Expert Commentary

Civil wars and public support for insurgencies: Applying an “epidemic model” to Ukrainian history

2013 study in Conflict Management and Peace Science testing a new model of how civilians chose between sides during civil wars, with a case study involving Ukraine.

The thesis that wars have fundamentally changed since the fall of the Soviet Union and that we have entered a phase of so-called “new wars” has in the last 15 years attracted a lot of scholarly attention. Advocates of this hypothesis argue that military conflicts today are mostly shaped by asymmetrical and privatized warfare. One central aspect of their argument is that civil wars have replaced wars between states as the dominant form of armed conflict.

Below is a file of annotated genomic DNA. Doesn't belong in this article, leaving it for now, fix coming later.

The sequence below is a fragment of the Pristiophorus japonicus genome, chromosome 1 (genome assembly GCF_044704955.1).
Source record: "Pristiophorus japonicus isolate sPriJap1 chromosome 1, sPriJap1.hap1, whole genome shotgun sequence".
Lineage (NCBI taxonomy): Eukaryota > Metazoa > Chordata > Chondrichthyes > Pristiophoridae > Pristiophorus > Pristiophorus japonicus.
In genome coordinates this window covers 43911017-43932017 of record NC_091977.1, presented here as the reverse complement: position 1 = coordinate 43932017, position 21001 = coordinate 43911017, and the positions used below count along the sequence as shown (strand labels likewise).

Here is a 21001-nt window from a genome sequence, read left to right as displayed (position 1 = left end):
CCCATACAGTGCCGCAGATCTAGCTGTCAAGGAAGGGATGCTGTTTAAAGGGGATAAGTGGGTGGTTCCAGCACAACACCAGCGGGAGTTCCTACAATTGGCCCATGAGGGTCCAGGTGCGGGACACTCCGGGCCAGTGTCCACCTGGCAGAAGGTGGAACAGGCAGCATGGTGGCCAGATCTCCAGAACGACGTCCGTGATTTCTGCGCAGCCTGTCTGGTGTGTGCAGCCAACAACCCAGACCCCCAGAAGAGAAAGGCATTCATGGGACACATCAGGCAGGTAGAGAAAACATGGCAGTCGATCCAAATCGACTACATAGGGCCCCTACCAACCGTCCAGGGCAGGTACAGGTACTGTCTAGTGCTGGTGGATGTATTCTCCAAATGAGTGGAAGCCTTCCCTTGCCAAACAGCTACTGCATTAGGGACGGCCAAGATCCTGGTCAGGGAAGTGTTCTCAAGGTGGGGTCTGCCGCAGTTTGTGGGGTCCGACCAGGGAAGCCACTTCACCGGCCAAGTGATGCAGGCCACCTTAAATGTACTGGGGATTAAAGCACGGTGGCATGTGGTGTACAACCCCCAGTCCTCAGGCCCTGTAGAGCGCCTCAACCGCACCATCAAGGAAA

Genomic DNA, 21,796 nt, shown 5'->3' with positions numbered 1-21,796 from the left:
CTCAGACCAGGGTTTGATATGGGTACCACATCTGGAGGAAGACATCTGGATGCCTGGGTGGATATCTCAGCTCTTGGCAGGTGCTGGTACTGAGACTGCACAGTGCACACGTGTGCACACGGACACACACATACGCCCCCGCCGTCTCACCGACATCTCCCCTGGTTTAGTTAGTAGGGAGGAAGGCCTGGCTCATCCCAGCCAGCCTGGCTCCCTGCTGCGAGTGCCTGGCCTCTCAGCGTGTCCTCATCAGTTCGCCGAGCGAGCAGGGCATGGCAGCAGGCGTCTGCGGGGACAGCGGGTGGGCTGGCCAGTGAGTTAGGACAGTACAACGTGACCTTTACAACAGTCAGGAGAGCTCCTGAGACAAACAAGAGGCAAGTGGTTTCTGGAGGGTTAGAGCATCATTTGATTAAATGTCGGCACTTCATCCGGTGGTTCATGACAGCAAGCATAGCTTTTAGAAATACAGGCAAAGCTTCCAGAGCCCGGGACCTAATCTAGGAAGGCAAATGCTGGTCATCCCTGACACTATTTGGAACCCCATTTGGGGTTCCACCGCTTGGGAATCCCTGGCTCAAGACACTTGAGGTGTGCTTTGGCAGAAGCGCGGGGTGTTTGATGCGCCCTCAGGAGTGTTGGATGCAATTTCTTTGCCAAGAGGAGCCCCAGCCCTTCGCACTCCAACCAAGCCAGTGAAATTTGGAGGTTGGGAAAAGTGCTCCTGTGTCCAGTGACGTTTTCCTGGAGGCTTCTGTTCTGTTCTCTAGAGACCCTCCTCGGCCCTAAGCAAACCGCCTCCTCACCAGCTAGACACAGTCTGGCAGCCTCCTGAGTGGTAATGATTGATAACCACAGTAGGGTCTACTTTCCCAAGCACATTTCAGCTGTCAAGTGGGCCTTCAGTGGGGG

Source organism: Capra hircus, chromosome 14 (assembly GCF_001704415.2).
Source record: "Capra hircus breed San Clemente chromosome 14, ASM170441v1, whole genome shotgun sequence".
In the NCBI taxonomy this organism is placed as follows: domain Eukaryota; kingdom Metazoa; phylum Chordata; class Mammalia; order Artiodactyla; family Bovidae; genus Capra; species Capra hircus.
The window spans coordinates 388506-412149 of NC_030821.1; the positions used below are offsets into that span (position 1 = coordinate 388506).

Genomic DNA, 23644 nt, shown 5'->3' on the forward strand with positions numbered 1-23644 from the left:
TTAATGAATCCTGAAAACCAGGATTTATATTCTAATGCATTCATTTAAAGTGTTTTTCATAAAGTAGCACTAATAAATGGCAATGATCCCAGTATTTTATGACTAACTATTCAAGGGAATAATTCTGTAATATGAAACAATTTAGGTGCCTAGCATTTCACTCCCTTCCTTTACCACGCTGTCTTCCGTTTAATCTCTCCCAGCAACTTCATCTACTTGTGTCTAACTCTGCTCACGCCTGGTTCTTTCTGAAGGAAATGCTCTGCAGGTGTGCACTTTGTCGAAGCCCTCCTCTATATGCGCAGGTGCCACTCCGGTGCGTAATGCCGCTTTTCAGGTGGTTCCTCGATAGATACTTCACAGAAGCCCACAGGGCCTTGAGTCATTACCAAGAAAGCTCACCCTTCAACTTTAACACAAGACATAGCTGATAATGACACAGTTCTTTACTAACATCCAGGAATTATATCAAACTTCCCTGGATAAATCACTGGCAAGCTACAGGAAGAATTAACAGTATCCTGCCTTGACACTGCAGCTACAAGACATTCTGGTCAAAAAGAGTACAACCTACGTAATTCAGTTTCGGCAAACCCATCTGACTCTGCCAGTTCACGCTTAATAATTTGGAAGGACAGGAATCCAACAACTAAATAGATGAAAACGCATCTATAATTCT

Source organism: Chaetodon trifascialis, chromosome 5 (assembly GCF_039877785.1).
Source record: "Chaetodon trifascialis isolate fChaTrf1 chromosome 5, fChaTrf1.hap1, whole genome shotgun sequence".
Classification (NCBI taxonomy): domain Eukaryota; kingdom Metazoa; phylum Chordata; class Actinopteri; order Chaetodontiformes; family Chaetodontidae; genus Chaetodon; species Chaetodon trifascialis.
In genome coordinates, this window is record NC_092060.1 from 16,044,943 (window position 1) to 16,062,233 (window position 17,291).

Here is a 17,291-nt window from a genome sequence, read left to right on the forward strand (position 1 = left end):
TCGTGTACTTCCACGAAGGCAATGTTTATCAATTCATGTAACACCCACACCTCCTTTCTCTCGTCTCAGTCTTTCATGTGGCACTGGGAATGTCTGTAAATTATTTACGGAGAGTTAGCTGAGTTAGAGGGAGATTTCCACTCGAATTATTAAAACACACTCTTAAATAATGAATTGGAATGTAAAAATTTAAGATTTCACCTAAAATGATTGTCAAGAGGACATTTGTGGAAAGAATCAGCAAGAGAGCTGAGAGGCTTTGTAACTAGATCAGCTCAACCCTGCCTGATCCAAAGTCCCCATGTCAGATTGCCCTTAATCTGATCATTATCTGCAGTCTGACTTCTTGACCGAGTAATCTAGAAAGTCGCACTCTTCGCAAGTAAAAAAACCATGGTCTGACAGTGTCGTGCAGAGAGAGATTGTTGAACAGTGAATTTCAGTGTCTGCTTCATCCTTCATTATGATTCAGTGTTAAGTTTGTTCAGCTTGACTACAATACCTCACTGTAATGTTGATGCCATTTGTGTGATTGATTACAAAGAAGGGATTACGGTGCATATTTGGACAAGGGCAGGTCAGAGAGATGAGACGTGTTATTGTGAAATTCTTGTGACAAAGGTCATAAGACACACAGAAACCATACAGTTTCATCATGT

Some empirical assessments of the New War hypothesis have yielded mixed results. However, the prominence of the ongoing intrastate conflict in Eastern Ukraine — particularly in Donetsk and Luhansk, where separatists held a vote not recognized by the international community in early November 2014 — as well as the bloody path of the jihadist movement Islamic State in Syria and Iraq (ISIS) bolster the argument that traditional interstate warfare is more and more a concept of the past.

A growing body of research has been focusing on exploring the micro-dynamics of these trends and conflicts. The strategic behavior and victimization of civilians in internal conflicts is one significant focus area and new research continues to produce insights. For example, a 2014 paper from Yale and Princeton finds that civilian attitudes toward insurgents can be used as a predictor of insurgent violence.